If, after these first two steps, a court determines that the employee's speech is protected, the employee then must show that the speech was a substantial or motivating factor in the adverse employment decision. Once an employee makes this showing, the defendant must establish by a preponderance of the evidence that it would have taken the same employment action even in the absence of the protected conduct, in order to escape liability. See Mt. Healthy, 429 U.S. at 287, 97 S.Ct. at 576. These issues are questions of fact. Daniels v. Quinn, 801 F.2d 687, 689 (4th Cir. 1986).
In Connick, the Supreme Court provided guidance for determining whether a public employee's speech addressed a matter of public concern. In that case, an assistant district attorney, objecting to her employer's proposal to transfer her, circulated a questionnaire among her fellow workers asking their opinions concerning several office policies, including the transfer policy. Her employer then fired her for refusing to accept the transfer. The former assistant district attorney filed suit, claiming that she was fired because of her speech, i.e., the questionnaire.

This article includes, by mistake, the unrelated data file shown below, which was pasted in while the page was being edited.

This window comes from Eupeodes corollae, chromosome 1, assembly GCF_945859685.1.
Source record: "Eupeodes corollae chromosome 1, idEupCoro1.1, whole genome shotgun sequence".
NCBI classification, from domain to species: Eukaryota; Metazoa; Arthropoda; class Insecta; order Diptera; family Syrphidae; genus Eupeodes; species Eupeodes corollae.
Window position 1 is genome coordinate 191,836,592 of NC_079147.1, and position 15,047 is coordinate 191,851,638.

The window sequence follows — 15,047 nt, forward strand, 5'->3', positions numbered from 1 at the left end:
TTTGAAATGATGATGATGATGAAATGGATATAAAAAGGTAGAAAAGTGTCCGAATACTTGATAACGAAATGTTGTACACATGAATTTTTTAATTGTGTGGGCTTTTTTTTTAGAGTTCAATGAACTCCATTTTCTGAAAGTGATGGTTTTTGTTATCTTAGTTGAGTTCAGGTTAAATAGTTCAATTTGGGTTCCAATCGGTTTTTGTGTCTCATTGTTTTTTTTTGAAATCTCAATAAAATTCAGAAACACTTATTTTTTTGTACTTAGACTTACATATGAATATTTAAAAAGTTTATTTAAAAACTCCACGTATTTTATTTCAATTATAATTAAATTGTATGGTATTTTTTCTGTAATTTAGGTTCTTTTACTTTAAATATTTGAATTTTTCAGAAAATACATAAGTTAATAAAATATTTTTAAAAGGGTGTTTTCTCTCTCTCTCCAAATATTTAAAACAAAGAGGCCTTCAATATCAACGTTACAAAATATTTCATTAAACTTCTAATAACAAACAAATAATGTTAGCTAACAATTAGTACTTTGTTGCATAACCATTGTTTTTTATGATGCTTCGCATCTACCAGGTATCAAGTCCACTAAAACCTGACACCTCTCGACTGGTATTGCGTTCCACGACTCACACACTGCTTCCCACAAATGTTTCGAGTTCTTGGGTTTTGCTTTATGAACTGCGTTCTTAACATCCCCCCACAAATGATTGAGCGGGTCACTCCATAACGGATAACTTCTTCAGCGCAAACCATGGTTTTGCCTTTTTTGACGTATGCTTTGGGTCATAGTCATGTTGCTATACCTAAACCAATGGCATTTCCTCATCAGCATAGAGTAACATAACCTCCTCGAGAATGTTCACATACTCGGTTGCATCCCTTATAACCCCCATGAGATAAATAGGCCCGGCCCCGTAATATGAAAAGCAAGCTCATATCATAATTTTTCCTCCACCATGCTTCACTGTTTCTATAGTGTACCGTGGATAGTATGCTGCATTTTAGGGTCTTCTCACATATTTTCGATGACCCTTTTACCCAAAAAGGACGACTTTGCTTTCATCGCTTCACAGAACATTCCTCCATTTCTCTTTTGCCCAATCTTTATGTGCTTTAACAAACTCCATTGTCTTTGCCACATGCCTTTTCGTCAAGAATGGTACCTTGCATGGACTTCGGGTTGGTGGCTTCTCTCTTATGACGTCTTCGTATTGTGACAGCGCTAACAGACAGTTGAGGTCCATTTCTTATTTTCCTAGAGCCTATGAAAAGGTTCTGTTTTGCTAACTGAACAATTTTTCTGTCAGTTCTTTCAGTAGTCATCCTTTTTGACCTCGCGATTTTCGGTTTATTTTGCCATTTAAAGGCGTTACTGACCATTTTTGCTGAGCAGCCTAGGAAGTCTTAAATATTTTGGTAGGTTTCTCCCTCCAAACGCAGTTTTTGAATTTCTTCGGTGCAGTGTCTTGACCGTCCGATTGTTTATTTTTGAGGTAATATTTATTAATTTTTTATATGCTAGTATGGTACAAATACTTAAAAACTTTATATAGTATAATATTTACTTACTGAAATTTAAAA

The Supreme Court determined that only one question on the form, whether assistant district attorneys "ever [felt] pressured to work in political campaigns on behalf of office supported candidates," Connick, 461 U.S. at 149, 103 S.Ct. at 1691, addressed a matter of public concern. The Court concluded that the rest of the questions were not designed "to evaluate the performance of the office but rather to gather ammunition for another round of controversy with her superiors." Connick, 461 U.S. at 148, 103 S.Ct. at 1691. Accordingly, the Court concluded that those questions merely reflected "one employee's dissatisfaction with a transfer and an attempt to turn that displeasure into a cause celebre." Ibid.
In reaching this conclusion the Court emphasized the limited nature of the inquiry into whether a public employee's speech addressed a matter of public concern: